Candidate for High Court makes stop in Wheeling
WHEELING — Colleagues say Kanawha County Circuit Judge Joanna Tabit is “the real deal” and has the law experience and resume needed to join the West Virginia Supreme Court of Appeals.
Tabit is seeking the District 1 court seat up for election Nov. 6, and supporters turned out Wednesday for a reception for Tabit in the Stone Room at Wheeling Park.
A Charleston native, Tabit was appointed Kanawha County Circuit Judge by former Gov. Earl Ray Tomblin in 2014, and she was re-elected in 2016.
“I’ve presided over all kinds of difficult cases — from drug cases to complex civil cases,” she said. “I have the experience to get there. I want to put people over politics. We see what is going on now in Charleston, and it’s important for me to know that this is about the people — not the politics. I’m not a politician.”
She received her undergraduate degree from Marshall University and her law degree from the West Virginia University College of Law. She has worked in law for 32 years.
Tabit began her career as a law clerk for former Justice Tom McHugh, then went on to do appellate work at the West Virginia Attorney General’s Office.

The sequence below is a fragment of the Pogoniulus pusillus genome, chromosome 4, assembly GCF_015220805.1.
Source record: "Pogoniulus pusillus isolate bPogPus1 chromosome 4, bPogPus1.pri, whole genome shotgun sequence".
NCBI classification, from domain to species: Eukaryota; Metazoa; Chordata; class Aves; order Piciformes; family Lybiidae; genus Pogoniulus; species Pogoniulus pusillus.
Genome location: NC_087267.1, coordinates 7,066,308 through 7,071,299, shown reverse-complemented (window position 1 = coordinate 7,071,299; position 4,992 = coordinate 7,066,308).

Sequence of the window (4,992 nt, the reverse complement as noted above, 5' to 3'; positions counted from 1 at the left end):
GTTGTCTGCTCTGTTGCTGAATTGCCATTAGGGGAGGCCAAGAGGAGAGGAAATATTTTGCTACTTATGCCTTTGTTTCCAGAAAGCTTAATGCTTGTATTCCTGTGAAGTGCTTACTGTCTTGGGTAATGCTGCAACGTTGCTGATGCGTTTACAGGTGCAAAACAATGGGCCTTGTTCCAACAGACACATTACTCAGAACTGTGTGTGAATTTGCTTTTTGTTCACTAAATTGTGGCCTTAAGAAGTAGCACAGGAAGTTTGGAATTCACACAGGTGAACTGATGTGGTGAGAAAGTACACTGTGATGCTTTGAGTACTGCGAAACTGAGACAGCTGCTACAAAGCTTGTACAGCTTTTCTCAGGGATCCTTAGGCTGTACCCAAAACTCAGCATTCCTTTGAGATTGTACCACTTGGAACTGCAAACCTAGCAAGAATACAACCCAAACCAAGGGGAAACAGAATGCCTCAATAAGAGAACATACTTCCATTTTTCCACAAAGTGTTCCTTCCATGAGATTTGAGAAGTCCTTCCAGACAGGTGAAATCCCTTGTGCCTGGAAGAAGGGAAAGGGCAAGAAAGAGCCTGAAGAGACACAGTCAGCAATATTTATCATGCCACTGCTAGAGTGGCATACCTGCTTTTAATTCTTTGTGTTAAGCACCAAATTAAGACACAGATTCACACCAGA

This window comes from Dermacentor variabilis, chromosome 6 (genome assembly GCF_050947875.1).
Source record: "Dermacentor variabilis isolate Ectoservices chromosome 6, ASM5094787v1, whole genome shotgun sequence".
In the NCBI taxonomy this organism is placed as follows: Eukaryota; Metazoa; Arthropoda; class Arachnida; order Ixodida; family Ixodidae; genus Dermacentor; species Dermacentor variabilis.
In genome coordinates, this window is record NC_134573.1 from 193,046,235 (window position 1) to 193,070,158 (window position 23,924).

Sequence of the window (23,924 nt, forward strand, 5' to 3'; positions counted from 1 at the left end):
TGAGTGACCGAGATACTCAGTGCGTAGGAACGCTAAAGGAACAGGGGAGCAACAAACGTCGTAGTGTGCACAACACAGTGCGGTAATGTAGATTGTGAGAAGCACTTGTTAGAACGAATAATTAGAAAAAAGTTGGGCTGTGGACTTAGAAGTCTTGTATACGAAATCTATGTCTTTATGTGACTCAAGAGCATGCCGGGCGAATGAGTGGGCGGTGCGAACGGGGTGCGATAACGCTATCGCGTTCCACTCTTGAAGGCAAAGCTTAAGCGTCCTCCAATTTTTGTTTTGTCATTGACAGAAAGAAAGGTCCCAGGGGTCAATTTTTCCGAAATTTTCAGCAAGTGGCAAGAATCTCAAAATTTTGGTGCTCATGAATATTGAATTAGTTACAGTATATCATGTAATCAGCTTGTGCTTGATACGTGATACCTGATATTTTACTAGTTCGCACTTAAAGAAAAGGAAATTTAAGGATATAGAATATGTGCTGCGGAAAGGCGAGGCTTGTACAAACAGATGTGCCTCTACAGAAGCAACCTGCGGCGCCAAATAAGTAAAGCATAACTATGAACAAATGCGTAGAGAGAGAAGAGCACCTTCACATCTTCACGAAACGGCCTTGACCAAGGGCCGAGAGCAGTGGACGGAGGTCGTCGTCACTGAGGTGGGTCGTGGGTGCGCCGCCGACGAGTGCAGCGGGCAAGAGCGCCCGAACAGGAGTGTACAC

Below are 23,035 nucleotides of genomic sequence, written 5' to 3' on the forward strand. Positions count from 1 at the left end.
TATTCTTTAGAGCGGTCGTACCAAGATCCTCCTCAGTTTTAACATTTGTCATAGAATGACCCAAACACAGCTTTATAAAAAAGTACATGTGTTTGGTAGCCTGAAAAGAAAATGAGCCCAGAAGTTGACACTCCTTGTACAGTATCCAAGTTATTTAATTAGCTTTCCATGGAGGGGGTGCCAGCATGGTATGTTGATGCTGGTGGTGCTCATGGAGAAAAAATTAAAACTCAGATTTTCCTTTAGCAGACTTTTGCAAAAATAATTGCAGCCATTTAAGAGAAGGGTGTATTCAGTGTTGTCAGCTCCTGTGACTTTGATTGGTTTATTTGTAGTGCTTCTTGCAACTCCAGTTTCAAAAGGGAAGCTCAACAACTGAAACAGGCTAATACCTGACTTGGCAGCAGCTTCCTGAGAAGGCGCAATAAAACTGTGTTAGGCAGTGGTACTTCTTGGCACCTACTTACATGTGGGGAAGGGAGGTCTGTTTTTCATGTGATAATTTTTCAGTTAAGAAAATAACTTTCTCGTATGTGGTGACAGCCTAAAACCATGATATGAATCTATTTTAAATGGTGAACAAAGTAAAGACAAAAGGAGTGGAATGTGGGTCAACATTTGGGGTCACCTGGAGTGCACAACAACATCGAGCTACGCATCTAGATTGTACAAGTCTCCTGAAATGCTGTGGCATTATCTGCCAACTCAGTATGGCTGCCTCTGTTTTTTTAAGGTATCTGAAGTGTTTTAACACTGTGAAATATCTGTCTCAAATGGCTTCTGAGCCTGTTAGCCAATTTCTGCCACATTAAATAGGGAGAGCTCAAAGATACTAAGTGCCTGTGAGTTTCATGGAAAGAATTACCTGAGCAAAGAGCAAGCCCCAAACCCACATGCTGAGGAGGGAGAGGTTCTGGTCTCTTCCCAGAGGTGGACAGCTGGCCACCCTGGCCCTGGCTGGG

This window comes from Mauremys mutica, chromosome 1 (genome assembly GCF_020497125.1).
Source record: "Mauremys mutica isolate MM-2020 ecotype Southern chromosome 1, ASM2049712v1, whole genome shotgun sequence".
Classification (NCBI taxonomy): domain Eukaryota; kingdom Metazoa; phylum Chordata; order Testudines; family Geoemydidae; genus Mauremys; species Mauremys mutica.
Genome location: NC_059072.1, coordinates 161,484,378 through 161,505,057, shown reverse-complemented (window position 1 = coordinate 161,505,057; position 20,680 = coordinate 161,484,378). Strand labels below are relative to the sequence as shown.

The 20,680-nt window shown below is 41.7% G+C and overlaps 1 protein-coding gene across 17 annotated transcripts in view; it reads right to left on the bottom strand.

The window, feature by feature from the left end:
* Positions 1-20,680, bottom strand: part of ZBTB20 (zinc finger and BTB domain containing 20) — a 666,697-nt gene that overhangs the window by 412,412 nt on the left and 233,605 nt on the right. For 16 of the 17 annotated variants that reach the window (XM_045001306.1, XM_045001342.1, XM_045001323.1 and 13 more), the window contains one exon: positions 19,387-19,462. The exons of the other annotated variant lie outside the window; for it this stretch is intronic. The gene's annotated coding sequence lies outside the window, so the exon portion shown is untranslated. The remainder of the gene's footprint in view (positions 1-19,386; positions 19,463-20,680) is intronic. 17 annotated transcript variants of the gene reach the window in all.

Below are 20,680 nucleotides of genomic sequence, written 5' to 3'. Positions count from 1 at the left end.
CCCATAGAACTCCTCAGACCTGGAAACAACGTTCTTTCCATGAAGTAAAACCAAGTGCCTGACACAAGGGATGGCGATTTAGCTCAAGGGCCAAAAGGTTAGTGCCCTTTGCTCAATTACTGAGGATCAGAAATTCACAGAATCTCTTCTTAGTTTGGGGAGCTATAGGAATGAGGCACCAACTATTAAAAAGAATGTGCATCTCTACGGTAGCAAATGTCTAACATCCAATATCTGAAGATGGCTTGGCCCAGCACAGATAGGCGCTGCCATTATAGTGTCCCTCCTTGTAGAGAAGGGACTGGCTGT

From there, she went on to join the law firm of Steptoe and Johnson and served as a courtroom litigator for 22 years.
Her former colleague at Steptoe, Wheeling attorney William Wilmoth, termed Tabit “the real deal” as an attorney and judge.
Tabit was appointed this summer by the Supreme Court as an acting chief justice to hear matters concerning suspended Justice Allen Loughry, who faces 25 federal charges and allegations that he violated the Code of Judicial Conduct.
Loughry has not resigned from the court, and remaining justices all stepped down from the case.
As the appointed chief justice, she was charged with contacting other judges to serve as acting justices.
“Everyone I called to appoint had the same reaction I did,” she said. “It was uncomfortable, but everybody wanted to do what they needed to do to help.”
Tabit is seeking election to the unexpired seat on the Supreme Court left vacant by the resignation of former Justice Menis Ketchum. In late August, Ketchum pleaded guilty in federal court to one felony count of wire fraud for improper use of a state vehicle and a state fuel card.
Former House Speaker Tim Armstead, of Elkview, has been appointed to the seat through the election. He and Tabit are among 10 candidates who have filed for election to the term, which expires in 2020.